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September 29th, 2003

SoHo Politics

by D. Clark MacPherson

Most of the political races in Democratic lower Manhattan are won or lost in the Primary, since few Republicans stand a chance against a liberal electorate. The exceptions are Mayor Bloomberg who won, as did Giuliani, by making deals with the Molinari Republican machine of Staten Island. They got elected by making a deal with the devil. These are the politicians who sold out lower Manhattan by allowing all of the diesel polluting trucks and buses from the entire Eastern seaboard drive through our community. The polluters come in free over the Verrazano and go back out free through the Holland Tunnel. Instead of reduced traffic, lower Manhattan is left with asthma, cancer and emphysema. And, a Republican. There were a number of contentious primary races for judge but there were no surprises. Kathryn Freed will be on the bench of the Civil Court in January. Alan Gerson, surprisingly, had a few last-minute contenders who popped up to run for his City Council seat. But they had no effect. His Arts agenda, although not the most important work of his tenure, has been the hallmark of his campaign promises with respect to SoHo. He takes his commitments to the community and his supporters seriously. Gerson has continuously pursued the goals that he promised to address once he took office. We find that all too rare in a politician. He is also a nice guy who gets a round of applause when he addresses the Community Board.

Jim Smith has become the new Community Board #2 Chair. His tenure is for one year but is typically renewed for another year in a tradition of uncontested consecutive terms.

Smith met with us and gave us some of his views on Community Board #2 and his vision for the future. From his perspective, the civic affairs of CB2 are a balancing act of “preservation vs. expansion, residents vs. the nighttime-only crowd.” His view is that the Board is becoming more practical without losing its higher aims. As he sees it, he is for “pragmatism with a conscience, passion with its feet on the ground.” And, he wants to continue that trend.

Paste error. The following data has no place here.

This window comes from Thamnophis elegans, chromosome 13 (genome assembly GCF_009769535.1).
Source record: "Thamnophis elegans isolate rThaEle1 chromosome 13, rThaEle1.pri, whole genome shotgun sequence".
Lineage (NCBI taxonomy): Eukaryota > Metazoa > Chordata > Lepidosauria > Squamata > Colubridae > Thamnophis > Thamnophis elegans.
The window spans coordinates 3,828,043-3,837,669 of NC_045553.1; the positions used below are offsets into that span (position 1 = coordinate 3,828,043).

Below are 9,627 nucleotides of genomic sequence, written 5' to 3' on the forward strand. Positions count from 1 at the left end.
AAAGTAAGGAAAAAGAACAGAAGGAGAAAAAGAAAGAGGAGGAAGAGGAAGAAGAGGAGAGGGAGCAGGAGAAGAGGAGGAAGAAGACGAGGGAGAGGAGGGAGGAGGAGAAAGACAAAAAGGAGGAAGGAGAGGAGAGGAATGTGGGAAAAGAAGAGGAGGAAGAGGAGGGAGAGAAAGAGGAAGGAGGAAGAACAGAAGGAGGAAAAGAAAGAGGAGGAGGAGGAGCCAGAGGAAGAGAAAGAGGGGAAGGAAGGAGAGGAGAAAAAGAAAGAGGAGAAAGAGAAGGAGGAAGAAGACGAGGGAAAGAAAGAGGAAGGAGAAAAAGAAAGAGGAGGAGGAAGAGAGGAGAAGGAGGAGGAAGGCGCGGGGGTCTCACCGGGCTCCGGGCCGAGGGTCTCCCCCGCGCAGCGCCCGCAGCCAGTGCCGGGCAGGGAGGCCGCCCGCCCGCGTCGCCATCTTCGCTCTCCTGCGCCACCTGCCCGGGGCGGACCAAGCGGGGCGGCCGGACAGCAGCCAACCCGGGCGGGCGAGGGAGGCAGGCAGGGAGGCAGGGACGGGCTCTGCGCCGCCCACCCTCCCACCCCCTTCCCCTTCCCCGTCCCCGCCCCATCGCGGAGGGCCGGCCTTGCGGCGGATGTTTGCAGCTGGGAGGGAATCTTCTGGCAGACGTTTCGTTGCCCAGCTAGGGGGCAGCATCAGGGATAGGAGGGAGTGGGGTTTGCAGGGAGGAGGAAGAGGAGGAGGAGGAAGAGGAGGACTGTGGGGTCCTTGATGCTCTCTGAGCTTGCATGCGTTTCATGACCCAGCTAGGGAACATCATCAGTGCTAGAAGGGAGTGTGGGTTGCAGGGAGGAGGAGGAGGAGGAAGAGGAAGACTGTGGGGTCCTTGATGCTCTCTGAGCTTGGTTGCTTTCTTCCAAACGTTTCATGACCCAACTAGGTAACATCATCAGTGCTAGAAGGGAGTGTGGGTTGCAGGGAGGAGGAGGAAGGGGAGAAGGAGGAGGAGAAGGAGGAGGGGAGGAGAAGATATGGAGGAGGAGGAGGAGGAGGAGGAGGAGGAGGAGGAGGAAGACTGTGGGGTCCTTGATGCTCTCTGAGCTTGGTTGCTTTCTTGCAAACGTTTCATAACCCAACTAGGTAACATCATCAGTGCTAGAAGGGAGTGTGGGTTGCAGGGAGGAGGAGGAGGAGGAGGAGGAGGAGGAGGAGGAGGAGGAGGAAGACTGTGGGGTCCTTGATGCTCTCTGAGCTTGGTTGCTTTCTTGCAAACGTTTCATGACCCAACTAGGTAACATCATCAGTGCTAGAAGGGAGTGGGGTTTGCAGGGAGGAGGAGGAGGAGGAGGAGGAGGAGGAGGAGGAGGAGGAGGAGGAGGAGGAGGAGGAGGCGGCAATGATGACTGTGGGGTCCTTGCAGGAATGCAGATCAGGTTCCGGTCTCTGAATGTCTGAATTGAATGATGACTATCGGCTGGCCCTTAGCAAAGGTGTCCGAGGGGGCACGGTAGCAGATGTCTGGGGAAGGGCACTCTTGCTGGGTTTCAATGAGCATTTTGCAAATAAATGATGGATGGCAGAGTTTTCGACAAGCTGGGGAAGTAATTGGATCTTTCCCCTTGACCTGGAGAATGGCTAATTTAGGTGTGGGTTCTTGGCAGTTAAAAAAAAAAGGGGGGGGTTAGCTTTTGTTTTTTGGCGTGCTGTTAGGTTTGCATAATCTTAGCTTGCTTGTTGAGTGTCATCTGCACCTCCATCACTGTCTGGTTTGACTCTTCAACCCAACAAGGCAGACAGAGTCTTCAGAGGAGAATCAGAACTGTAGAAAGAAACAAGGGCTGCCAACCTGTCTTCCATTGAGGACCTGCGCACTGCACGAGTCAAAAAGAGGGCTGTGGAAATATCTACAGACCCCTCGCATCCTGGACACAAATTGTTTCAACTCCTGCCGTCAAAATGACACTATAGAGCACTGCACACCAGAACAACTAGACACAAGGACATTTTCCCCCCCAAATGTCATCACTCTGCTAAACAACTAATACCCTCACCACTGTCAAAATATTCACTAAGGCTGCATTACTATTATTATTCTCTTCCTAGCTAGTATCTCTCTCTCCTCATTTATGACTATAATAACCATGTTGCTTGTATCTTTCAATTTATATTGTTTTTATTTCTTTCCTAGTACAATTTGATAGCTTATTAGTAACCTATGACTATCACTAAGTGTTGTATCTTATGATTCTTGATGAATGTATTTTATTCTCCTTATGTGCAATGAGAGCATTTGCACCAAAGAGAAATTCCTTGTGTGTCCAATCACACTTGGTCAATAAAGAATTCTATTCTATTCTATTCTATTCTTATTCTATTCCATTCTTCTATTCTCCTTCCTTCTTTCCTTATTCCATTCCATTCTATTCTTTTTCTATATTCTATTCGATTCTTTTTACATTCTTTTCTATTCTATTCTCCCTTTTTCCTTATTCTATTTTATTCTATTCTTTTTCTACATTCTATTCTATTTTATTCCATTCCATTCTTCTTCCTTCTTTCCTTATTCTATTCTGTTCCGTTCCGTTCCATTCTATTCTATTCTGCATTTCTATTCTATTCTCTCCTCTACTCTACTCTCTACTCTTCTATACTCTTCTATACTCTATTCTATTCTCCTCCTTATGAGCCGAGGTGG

In his opinion, when we lose balance in our efforts, we wind up with knee-jerk reactions like the smoking ban to protect people from second-hand smoke that have hurt many businesses in our area. We have created noisy sidewalk crowds of smokers, instead of finding responsible solutions that protect workers and also save our neighborhoods and bar/restaurant businesses. He would like to see this issue moderated in a sensible fashion.

Smith also took the time to praise the work of Marty Tessler, the Chair of CB#2’s Institutions Committee, for his work with NYU, a powerful presence in our community. While there have been many thorny issues in the past relationship with the University, NYU made some accommodations in this year’s graduation ceremony, which were described as “easier to live with.” We all hope that NYU continues to work with CB2 to improve that relationship. Smith’s point of view in this matter was simply that we could sometimes praise instead of only criticize, and help along the process of cooperation.